[Octopus]: 1st octopus

Jun 16, 2015
Finally received my first octopus. Was advertised as a "brown pacific octopus" from saltwaterfish.com. Any help on some proper identification would be appreciated! It's about an inch or 2 when its all curled up and maybe 3-4 inch arm span stretched out from tip to tip


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Also, it was hard to get a clear picture but it had some sort of lines up and down it's legs. Turned from brown to orange it was flashing some colors at me while acclimating, probably pretty stressed from the shipping. What's good to start feeding an octopus of this size? Going to call the place i got it from and ask what they were feeding it. I have some shore shrimp, hermits, snails and a few clams for it chase around whenever it wants. The tank is 125g so it has plenty of room to stretch I hope I get to see it again soon. I'll post tank pics tomorrow
Unfortunately, the pictures are not terribly helpful but I will give you my first impressions and thoughts.

The large eye to mantle ratio, mantle to arm ratio and red(ish) coloring have me first guessing a nocturnal dwarf. The most common we see that fits those thoughts is O. mercatoris. Here is a search list of our media for this species for you to examine and compare.

Some keepers have been able to use hermits but only my vulgaris ate hermits or snails (she at ANYTHING :biggrin2:). My mercs all ate freshly killed (but had difficulty catching live after they were a few months old) shore shrimp (offered on a stick - tricky to accomplish) and live fiddler crabs (any small live crab is usually accepted).

For many, I could not get them to eat table shrimp (thawed shrimp from the seafood section of the grocery) but with the last couple I kept, I discovered that offering eye sized pieces were accepted. I think that I offered far too large a piece to the others and they did not consider it food.

You can try offering a clam on the half shell but if my guess is correct, the dwarfs would have a hard time opening a live clam. Mussels and oysters can also be offered but they tend to make a mess in the tank and I stopped feeding them.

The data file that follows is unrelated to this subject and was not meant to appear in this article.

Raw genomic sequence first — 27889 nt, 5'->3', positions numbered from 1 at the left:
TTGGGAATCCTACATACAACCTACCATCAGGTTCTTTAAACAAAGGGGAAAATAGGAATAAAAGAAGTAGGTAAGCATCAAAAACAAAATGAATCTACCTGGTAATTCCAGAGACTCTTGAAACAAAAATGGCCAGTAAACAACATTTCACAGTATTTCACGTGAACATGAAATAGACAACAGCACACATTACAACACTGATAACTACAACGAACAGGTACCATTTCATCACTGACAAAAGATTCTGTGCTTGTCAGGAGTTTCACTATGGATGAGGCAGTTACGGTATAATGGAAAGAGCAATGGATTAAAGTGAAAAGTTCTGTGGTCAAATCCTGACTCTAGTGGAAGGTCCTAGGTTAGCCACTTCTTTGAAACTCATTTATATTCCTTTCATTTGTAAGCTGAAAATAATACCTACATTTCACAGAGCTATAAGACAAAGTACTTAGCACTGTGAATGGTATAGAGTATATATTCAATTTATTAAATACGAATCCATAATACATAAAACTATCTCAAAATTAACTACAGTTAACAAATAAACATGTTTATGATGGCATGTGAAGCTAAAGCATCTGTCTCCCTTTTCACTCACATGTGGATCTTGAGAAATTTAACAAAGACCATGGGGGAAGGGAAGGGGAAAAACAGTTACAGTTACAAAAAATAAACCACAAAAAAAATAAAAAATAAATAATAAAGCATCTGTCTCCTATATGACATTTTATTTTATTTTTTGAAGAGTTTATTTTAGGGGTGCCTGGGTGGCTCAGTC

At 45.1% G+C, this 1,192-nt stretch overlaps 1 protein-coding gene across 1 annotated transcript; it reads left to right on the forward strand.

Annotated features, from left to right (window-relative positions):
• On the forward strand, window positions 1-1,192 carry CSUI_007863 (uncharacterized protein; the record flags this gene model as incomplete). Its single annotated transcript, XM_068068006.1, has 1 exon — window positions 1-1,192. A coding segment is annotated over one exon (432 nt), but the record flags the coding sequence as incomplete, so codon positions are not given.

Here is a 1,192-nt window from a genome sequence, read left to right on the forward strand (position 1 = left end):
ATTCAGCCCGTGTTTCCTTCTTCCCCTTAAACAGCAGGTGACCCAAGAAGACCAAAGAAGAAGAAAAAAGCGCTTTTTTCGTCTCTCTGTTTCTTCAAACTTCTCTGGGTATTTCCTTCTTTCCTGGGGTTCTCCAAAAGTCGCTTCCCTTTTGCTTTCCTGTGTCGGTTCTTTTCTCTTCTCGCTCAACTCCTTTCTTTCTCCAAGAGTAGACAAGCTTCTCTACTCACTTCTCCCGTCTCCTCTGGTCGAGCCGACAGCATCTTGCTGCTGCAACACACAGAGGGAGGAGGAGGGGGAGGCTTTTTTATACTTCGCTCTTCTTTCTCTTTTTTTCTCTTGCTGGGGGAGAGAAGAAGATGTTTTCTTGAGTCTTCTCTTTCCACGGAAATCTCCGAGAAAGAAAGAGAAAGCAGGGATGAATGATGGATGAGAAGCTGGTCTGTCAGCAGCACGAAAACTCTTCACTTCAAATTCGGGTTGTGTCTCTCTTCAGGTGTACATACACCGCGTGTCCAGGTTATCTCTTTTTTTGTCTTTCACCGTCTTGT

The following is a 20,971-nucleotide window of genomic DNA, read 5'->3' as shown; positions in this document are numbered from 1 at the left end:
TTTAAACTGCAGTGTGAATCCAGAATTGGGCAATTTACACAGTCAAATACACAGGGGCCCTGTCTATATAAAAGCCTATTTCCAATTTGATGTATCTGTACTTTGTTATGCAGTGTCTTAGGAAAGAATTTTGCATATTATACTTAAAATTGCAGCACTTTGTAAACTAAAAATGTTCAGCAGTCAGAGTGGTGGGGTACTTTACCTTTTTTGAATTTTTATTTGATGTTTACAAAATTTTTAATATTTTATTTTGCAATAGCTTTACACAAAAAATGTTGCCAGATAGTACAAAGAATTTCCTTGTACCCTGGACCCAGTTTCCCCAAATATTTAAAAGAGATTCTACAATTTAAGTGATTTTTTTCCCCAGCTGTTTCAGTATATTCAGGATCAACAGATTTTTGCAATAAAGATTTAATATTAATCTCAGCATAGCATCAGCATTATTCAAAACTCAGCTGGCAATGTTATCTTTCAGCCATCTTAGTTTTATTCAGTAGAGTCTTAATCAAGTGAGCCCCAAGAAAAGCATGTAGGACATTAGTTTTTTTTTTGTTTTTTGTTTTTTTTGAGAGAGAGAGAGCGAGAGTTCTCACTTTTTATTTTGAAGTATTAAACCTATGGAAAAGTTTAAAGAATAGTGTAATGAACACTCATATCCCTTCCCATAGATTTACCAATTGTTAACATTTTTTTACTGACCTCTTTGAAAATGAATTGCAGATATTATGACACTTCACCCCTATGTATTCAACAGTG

If you have a local Asian/seafood market that has live blue crab you can also try offering the claws (we scrounge the loose ones - don't remove any still attached or the market will be unhappy with you). The claws can be frozen and thawed for later use. For an animal this small (and for a newly acclimated animal even of a larger size), I crack the claws before putting them in the tank.
Local Asian market isn't very local but their live seafood is way too big for it. I am thinking about having a spare 5.5g tank that's floating around become a holding tank for some freshwater ghost shrimp. Are those with the occasional clam on the half shell enough nutrition? It's still hasn't appeared yet but going to try to lure it out with a clam and maybe some krill on a stick (if it eats krill). Also I have been looking up the mercatoris that seems like a pretty accurate ID. Bummer it's such a small little guy in a huge tank I'll never see it haha.
Unfortunately, mercs are one of the few we see where a tank can be too big. They can be kept in something as small as a 15 gallon tank with good water care. My mercs pretty much all lived on fiddler crabs and shore shrimp (and later small pieces of table shrimp). I have grown out 2 tank hatched generations (one from a wild-caught mother, the second from tank bred siblings), first feeding frozen Cyclop-eeze (no longer available) and later switching to shore shrimp and fiddlers. You can search our journals for "mercatoris" but here are two older but most complete journals.